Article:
Watch it because: It's a high concept film that plays out its concept pretty well. It makes the most of a lickspittle tiny budget. You can see echoes of it in any movie where people wake up not knowing where they are, and have to figure out their deadly new setting, recent examples being Maze Runner and Escape Room, which was basically the exact same film, but with gimmicks and more money. You get to see a bunch of people in a new, weird, scary situation, adjusting to weird circumstances and worried about dying, while also discovering every single rough edge along which everyone in proximity to them rubs them the wrong way. So... it'll be relatable to anyone who's sharing a living space with someone in stay-at-home, self-isolation, or lockdown right now. Unfortunately, there isn't some "key" to Coronavirus that we can figure out. There's just a toxic mix of boredom, anxiety, and deprivation from many of life's usual pleasures. So organize a watch party with some friends, I guess.

Score: It's a long time since I saw it, but I think it was a bit draggy in the middle act. Excellent opening, frustrating ending, but hits the paranoia and claustrophobia of self-quarantine pretty well:

3 booby traps out of 5



The Shining (1980) (IMDB page)

What is it: You know what this is. There is a shortage of perfect films in the world, and somehow Stanley Kubrick managed to make six or seven. Few films achieve the slow burn and gradual escalation, the increasing sense that something bad is gonna happen better than this. The overly bright hotel lights, the creepy twins: this film has far more than its fair share of images seared into the pop culture consciousness, but deservedly so. The acting is all great, Jack Nicholson has fun finally going completely off his chain, the jump scares are jumpy, the tone is relentlessly disturbing, and the claustrophobia of being stuck in a hotel at the top of a snow-covered road until the spring thaw is palpable. It's a perfect horror movie, one of the scariest ever made. The only drawback is that everybody's already seen it.

Watch it because: If you manage not to swing an axe through your roommate's door, you're doing well! Holding it together is all relative, so if you set the bar at "HEEEERE'S JOHNNY!" you'll feel like you're doing fine, no matter how white-knuckled your grip on things has become.

Score: Both as a claustrophobia film and as a straight-up film, this is one of the best on the list.

5 creepy sets of twins out of 5. Ten total!


Room (2015) (IMDB page)

What is it? Well, after stealing scenes in her mini rock-star bit Scott Pilgrim vs The World, Captain Marvel (Brie Larson) didn't make big waves until her biggest wave in 2015, when she won the Best Actress Oscar for this film. Room is a drama about a woman who's been kidnapped and forcibly confined for years in a one-room shed, Fritzl-style (the case was an inspiration for the source text, a novel). Her captor has impregnated her, and the film begins when their child is five. In order not to have to answer questions about why they can't go out, Ma (Larson) has taught her child that the room is everything there is in the whole world, and the rest of the world is just stories from television.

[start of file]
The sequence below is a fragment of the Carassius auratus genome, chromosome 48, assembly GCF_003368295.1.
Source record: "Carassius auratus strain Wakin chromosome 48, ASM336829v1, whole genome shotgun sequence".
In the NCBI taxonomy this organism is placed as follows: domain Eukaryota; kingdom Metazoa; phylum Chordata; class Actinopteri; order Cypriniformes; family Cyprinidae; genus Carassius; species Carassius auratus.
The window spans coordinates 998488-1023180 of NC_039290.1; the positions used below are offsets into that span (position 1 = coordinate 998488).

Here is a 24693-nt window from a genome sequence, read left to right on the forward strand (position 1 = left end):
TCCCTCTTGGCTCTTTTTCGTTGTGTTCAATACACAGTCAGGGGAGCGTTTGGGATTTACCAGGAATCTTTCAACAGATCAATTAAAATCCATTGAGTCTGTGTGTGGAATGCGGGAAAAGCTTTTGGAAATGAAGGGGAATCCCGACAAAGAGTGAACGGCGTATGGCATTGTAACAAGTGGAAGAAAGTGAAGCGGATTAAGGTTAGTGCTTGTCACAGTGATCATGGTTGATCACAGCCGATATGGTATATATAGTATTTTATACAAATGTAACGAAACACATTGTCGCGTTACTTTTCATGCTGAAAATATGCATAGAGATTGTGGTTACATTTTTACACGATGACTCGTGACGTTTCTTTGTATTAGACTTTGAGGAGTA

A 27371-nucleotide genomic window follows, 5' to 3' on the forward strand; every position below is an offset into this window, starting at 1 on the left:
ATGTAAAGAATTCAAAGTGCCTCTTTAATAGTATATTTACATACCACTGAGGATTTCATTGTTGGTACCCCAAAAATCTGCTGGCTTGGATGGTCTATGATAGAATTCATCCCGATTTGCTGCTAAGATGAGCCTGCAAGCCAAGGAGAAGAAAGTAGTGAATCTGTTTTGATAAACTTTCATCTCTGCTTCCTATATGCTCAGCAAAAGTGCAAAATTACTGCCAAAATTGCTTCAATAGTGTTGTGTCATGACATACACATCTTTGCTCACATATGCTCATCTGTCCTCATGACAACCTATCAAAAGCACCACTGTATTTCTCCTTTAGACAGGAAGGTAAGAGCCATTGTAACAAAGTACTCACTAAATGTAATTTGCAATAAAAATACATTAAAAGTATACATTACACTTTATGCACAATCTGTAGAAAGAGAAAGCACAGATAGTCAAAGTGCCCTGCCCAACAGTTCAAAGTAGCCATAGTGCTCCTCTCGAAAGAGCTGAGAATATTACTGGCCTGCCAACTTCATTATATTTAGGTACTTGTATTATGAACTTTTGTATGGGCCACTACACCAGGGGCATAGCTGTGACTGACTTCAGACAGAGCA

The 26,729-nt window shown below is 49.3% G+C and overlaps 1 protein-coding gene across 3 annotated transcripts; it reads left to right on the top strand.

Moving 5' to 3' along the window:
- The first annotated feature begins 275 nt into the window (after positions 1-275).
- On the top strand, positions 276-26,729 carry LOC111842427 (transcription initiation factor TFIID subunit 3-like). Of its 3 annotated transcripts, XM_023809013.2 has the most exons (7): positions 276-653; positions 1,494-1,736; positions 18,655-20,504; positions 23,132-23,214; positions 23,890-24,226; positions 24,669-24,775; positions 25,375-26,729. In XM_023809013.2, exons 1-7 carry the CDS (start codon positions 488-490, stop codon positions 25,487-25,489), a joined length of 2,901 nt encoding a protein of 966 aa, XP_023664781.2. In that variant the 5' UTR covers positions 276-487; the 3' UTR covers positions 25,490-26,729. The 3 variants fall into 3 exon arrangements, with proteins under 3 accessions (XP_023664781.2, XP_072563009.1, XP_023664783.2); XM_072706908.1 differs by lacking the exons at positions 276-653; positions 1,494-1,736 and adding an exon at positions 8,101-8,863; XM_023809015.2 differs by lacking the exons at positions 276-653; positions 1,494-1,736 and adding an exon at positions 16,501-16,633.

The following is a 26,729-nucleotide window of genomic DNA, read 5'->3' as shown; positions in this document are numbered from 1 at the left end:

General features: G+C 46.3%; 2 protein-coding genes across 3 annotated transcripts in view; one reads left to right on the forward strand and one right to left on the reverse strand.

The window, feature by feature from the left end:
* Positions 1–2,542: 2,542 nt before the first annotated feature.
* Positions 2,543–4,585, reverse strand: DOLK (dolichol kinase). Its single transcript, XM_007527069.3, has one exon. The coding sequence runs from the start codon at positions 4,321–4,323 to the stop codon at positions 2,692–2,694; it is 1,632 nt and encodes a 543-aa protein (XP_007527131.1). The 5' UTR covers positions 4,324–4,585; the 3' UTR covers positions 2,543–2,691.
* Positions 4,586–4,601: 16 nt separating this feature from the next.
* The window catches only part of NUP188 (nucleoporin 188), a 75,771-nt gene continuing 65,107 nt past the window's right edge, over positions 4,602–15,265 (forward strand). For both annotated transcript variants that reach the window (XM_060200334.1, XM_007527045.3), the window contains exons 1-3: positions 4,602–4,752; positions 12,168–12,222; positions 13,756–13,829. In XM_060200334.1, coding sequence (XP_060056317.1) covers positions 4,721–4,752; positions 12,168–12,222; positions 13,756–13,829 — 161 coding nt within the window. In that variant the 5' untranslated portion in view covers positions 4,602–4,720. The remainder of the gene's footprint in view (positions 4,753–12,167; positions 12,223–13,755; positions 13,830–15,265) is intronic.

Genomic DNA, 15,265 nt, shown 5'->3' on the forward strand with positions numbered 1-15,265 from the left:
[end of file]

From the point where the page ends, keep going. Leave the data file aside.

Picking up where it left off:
I hope I'm not spoiling it to say that they escape (though how it happens is a truly nail-biting scene), and once out, she's reunited with her family, but nobody quite knows how to go forward. Her parents had already grieved her, and did not expect to suddenly have a fully-formed (but also traumatized) grandson on their hands.

Watch it because: Larson's character, "Ma" in the credits, is a study of a woman who has been her child's literal everything for his entire life, trying to cope with not being that, but still having an incredibly intense relationship with him, while also needing to be his anchor as he deals with outside-world-information overload...while also dealing with her own trauma, in a family utterly unequipped and unprepared to help her with it. It's a complex, nuanced, excellent film with solid performances from everyone, and some subtle but powerful turns and realizations in the script. The premise is one of the most horrible things that can happen to a person -- sexual violence trigger warnings up the wazoo -- but the film's sympathetic portrayal of trauma and a mother-son bond is ultimately touching and powerful.

Score: Both for the claustrophobia in the beginning, and the feeling that the entire world outside has disappeared, and also for the nuanced writing and hair-blown-back amazing acting, this film is well worth the watch, if the content isn't too much. Important trigger warning for suicide, sexual and domestic violence.

Five skylights out of five


10 Cloverfield Lane (2016) (IMDB page)

What is it: Another Scott Pilgrim alumnus, this film features Mary Elizabeth Winstead as Michelle, who wakes up to discover she's been brought to an emergency underground shelter built by John Goodman's character, Howard, who paints himself as a savior. As they spend longer and longer underground, he reveals his true colors. The film is part of the loosely connected Cloverfield films, which are an interesting franchise in the way they tell the story of a Lovecraftian invasion of earth by monsters beyond our imagination... but instead of doing the usual 2010s horror movie thing of showing and explaining everything until nothing is scary, it approaches the cataclysm through the eyes of the tiny humans who only witness tiny aspects of the entire event... and that's scary enough. In fact, by holding back the full story, it's probably scarier, and certainly more interesting, which is why, even though none of the Cloverfield series films is actually, top-to-bottom, an excellent film, I'll be there for the next one when it comes.